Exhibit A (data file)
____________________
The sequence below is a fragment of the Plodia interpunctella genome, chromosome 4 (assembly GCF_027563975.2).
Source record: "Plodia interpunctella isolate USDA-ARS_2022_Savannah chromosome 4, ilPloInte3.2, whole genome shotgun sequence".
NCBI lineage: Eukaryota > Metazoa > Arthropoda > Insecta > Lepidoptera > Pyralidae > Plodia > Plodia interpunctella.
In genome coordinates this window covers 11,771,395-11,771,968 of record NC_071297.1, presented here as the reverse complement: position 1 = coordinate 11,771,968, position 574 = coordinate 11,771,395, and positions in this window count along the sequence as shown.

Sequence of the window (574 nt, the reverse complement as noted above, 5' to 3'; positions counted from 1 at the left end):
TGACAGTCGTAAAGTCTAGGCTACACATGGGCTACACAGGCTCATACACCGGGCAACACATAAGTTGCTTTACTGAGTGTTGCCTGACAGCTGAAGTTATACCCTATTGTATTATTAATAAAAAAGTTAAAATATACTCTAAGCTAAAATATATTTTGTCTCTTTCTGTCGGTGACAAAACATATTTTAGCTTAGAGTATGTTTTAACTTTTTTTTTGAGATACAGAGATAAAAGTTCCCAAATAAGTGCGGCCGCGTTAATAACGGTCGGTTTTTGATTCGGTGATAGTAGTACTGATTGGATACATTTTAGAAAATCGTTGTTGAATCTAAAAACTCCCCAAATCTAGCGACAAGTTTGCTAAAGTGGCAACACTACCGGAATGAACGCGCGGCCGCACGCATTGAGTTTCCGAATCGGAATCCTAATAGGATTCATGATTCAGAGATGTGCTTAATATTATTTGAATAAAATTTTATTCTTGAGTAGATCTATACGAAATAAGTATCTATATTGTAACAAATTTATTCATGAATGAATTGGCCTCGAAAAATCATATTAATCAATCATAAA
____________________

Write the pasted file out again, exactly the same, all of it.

The sequence below is a fragment of the Plodia interpunctella genome, chromosome 4 (assembly GCF_027563975.2).
Source record: "Plodia interpunctella isolate USDA-ARS_2022_Savannah chromosome 4, ilPloInte3.2, whole genome shotgun sequence".
NCBI lineage: Eukaryota > Metazoa > Arthropoda > Insecta > Lepidoptera > Pyralidae > Plodia > Plodia interpunctella.
In genome coordinates this window covers 11,771,395-11,771,968 of record NC_071297.1, presented here as the reverse complement: position 1 = coordinate 11,771,968, position 574 = coordinate 11,771,395, and positions in this window count along the sequence as shown.

Sequence of the window (574 nt, the reverse complement as noted above, 5' to 3'; positions counted from 1 at the left end):
TGACAGTCGTAAAGTCTAGGCTACACATGGGCTACACAGGCTCATACACCGGGCAACACATAAGTTGCTTTACTGAGTGTTGCCTGACAGCTGAAGTTATACCCTATTGTATTATTAATAAAAAAGTTAAAATATACTCTAAGCTAAAATATATTTTGTCTCTTTCTGTCGGTGACAAAACATATTTTAGCTTAGAGTATGTTTTAACTTTTTTTTTGAGATACAGAGATAAAAGTTCCCAAATAAGTGCGGCCGCGTTAATAACGGTCGGTTTTTGATTCGGTGATAGTAGTACTGATTGGATACATTTTAGAAAATCGTTGTTGAATCTAAAAACTCCCCAAATCTAGCGACAAGTTTGCTAAAGTGGCAACACTACCGGAATGAACGCGCGGCCGCACGCATTGAGTTTCCGAATCGGAATCCTAATAGGATTCATGATTCAGAGATGTGCTTAATATTATTTGAATAAAATTTTATTCTTGAGTAGATCTATACGAAATAAGTATCTATATTGTAACAAATTTATTCATGAATGAATTGGCCTCGAAAAATCATATTAATCAATCATAAA